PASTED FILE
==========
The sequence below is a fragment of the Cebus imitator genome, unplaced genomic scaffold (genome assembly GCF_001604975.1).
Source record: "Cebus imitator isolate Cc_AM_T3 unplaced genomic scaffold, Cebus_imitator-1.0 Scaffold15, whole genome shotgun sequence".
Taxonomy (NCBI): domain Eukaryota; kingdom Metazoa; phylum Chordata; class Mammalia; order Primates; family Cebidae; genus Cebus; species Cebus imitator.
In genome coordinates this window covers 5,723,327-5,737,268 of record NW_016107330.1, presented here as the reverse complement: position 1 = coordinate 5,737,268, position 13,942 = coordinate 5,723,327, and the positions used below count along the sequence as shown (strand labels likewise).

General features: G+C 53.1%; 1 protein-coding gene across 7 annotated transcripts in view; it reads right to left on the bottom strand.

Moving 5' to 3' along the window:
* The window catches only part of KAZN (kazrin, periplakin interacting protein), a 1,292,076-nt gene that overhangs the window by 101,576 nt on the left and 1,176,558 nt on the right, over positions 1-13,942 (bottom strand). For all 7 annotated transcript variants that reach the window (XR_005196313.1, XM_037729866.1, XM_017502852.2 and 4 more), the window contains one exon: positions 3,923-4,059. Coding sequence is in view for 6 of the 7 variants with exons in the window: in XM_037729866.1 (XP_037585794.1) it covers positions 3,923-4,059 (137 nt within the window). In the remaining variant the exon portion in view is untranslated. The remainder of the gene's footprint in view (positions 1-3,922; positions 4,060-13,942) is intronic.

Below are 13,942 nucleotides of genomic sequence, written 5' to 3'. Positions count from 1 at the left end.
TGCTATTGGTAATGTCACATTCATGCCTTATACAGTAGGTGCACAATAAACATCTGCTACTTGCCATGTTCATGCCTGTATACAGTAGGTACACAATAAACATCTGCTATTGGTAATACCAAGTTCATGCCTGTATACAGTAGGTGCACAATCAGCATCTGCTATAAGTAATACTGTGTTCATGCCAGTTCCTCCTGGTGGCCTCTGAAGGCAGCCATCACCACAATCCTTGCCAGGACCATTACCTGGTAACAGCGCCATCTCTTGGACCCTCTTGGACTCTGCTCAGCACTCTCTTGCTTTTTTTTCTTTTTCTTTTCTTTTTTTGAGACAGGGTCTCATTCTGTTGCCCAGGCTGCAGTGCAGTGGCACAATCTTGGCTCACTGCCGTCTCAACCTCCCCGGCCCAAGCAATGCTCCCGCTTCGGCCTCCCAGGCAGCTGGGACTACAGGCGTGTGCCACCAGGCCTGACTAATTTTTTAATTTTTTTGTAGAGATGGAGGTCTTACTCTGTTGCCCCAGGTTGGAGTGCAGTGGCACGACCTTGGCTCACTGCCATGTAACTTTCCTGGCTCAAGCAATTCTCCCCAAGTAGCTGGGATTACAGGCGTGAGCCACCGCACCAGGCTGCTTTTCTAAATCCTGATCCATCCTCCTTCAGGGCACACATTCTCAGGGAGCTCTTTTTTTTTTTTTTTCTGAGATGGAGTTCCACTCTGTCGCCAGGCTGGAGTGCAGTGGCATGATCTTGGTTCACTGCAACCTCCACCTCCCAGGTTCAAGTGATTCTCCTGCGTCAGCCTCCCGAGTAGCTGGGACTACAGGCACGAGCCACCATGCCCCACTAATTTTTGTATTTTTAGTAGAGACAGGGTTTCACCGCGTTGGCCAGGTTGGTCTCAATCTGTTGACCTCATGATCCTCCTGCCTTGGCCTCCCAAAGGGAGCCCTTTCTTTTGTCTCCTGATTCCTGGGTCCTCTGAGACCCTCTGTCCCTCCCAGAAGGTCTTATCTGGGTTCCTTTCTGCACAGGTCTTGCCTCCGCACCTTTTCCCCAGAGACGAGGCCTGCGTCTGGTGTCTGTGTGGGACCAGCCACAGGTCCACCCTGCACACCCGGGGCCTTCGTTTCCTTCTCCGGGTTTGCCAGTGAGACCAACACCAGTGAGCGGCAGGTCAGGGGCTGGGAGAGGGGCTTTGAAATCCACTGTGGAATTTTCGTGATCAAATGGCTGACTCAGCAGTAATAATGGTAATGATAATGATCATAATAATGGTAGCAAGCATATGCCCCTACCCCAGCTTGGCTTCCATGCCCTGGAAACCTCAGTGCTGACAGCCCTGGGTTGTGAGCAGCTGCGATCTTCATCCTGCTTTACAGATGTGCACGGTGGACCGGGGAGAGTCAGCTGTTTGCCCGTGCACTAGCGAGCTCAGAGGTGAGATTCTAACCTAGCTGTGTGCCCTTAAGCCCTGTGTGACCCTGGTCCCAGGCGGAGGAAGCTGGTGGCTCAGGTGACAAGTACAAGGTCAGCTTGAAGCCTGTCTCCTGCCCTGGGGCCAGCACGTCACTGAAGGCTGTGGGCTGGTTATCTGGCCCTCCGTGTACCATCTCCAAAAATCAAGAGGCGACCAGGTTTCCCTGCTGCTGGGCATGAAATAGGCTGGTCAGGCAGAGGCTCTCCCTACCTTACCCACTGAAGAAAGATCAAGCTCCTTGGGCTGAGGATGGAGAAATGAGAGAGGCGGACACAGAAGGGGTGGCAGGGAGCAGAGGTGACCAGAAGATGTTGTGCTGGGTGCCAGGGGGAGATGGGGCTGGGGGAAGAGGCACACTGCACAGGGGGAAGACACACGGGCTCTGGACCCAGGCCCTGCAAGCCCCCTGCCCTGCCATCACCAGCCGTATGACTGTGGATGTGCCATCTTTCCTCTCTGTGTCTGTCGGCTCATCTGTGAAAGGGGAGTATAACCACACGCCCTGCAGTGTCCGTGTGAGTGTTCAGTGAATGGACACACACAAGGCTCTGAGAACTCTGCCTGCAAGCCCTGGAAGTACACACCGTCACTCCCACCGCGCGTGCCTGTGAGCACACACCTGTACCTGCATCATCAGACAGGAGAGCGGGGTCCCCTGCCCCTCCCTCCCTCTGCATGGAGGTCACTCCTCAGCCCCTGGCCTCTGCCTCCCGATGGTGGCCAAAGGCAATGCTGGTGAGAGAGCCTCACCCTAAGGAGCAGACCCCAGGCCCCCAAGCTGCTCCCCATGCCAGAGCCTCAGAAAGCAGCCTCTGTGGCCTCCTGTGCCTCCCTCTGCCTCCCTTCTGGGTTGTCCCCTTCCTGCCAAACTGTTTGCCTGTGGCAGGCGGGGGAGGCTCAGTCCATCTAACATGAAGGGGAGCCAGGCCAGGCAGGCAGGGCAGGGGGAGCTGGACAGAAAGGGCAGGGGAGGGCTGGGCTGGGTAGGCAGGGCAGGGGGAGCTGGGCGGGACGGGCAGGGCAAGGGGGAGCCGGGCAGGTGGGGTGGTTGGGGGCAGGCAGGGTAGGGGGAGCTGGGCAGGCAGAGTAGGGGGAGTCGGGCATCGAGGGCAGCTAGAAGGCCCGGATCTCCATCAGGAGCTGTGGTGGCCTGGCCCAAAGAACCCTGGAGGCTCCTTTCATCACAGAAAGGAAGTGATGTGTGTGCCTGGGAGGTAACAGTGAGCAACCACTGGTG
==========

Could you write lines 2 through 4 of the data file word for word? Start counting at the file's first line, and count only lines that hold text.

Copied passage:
Source record: "Cebus imitator isolate Cc_AM_T3 unplaced genomic scaffold, Cebus_imitator-1.0 Scaffold15, whole genome shotgun sequence".
Taxonomy (NCBI): domain Eukaryota; kingdom Metazoa; phylum Chordata; class Mammalia; order Primates; family Cebidae; genus Cebus; species Cebus imitator.
In genome coordinates this window covers 5,723,327-5,737,268 of record NW_016107330.1, presented here as the reverse complement: position 1 = coordinate 5,737,268, position 13,942 = coordinate 5,723,327, and the positions used below count along the sequence as shown (strand labels likewise).